the early '90s as a way to tout convenience over the

competition.

"People can get their prescription and a couple of other items

and get in pretty quickly and easier," Polzin said.

"In the '90s, people have a lot less time, and they want to

make the most efficient use of it," said Dan Pero, Eckerd

spokesman.

Walgreens and Eckerd also want to position themselves to

capture business from the aging Baby Boomers.

"Once you hit the 50-year age mark, your use of prescriptions

starts to rise pretty quickly," Polzin said.

Nationwide, prescription sales in all pharmacies is expected to

total $89 billion this year, up 15 percent from 1996.

Pharmacies also have become part of the marketing formula for

supermarkets and discount stores. …

The rest of this article is only available to active members of Questia

Already a member? Log in now.

Notes for this article

Add a new note
If you are trying to select text to create highlights or citations, remember that you must now click or tap on the first word, and then click or tap on the last word.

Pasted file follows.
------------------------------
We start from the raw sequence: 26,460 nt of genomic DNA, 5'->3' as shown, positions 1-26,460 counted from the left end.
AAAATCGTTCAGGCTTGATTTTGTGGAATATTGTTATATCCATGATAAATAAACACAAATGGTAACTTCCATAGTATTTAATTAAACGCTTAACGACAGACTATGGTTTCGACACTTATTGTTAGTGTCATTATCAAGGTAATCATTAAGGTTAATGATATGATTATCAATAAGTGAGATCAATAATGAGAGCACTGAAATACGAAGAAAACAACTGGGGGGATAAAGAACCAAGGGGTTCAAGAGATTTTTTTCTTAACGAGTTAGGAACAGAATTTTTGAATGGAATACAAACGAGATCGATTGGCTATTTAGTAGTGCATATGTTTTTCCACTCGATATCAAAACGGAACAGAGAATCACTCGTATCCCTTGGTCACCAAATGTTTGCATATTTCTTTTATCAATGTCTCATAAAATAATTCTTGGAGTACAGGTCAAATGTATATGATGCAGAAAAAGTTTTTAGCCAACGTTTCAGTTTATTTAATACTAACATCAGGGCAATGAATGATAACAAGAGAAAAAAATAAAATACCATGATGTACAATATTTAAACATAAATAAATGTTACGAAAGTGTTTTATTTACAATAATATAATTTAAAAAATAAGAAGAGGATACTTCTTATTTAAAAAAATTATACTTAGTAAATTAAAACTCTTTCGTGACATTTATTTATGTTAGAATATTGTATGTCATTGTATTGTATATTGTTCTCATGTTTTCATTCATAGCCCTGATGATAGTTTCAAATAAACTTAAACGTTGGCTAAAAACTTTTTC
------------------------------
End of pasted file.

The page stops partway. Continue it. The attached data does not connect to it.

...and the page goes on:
One moment ...
Default project is now your active project.
Project items
Notes
Cite this article

Cited article

Style
Citations are available only to our active members.
Buy instant access to cite pages or passages in MLA 8, MLA 7, APA and Chicago citation styles.

(Einhorn, 1992, p. 25)

(Einhorn 25)

(Einhorn 25)

1. Lois J. Einhorn, Abraham Lincoln, the Orator: Penetrating the Lincoln Legend (Westport, CT: Greenwood Press, 1992), 25, http://www.questia.com/read/27419298.

Note: primary sources have slightly different requirements for citation. Please see these guidelines for more information.

Cited article

Drugstores Seek a New Prescription
Settings

Settings

Typeface
Text size Smaller Larger Reset View mode
Search within

Search within this article

Look up

Look up a word

  • Dictionary
  • Thesaurus
Please submit a word or phrase above.
Print this page

Print this page

Why can't I print more than one page at a time?

Help
Full screen
Items saved from this article